Cirium: Australia and New Zealand on the Road to Capacity Recovery

by Satu Dahl
Photo by Will Waters on Unsplash

Travel data and analytics expert Cirium has revealed that its data regarding seat capacity trends for passenger jets flown highlights the contrasting fortunes of the Indian and combined Australian and New Zealand travel markets.

According to Cirium’s data, India is currently grappling with an unprecedented wave of coronavirus infections, while New Zealand and Australia have begun to reap the benefits of their recently launched ‘travel bubble’ as reported by Travel Radar journalist Charlotte Barcham earlier this month. On 22 April, India reported its highest new single-day record for COVID-19 cases – more than 310,000.

Sharp fall in passengers

The analytics company’s data demonstrates that India has seen a sharp drop off in flown seat capacity for both domestic and international flights recently, following a one-third fall in domestic traffic since mid-March. This has resulted in a decline from around 280,000 daily passengers to just 170,000 on 19 April. However, Indian airlines transported more than 400,000 domestic passengers daily before the pandemic begun.

India Vs ANZ Seat Arrivals Cirium

Boosting international capacity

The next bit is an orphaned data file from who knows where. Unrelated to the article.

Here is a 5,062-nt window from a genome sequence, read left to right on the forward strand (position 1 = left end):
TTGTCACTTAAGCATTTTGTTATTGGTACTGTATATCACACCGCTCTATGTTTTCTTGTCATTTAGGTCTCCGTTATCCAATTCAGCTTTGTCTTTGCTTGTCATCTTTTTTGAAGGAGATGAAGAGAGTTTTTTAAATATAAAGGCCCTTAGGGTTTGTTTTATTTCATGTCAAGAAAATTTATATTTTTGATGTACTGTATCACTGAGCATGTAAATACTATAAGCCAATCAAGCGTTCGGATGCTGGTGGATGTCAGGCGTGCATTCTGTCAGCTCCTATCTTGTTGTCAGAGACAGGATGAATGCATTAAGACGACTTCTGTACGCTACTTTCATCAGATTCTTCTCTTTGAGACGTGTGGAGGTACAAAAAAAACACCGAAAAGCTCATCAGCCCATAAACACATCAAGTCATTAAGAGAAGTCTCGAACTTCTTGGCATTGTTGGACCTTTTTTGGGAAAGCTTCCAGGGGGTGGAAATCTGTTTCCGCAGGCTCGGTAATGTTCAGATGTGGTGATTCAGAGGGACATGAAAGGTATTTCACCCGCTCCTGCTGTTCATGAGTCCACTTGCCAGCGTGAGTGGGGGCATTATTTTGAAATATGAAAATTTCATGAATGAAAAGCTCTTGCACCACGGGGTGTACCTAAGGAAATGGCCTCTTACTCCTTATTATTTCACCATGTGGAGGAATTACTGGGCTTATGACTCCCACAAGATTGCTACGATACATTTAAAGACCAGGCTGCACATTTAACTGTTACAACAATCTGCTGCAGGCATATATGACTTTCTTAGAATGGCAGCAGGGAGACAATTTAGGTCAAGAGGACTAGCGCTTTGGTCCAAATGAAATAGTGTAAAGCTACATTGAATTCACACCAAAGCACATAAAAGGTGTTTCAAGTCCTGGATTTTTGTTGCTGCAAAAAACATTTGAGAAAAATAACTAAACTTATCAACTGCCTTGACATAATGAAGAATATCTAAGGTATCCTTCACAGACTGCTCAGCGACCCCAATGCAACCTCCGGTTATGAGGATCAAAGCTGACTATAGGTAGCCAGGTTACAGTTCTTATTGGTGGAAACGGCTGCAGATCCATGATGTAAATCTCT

Australia and New Zealand are now allowing quarantine-free travel between the two countries following the closing of their borders for more than a year. Cirium says that Qantas and its affiliate Jetstar plan to operate more than 200 weekly services between the two countries, and also states that Qantas Group CEO Alan Joyce has reported “tens of thousands of bookings” within a few days of seats being offered for sale.

The number of domestic flights in both countries also continues to grow steadily.

Cirium notes that on 21 April, Indian airlines had just over 500 aircraft in service and nearly 120 aircraft in storage. Australian airlines had approximately 330 passenger jets in service and more than 80 were in storage. New Zealand airlines had nearly 50 aircraft in service with 20 in storage.

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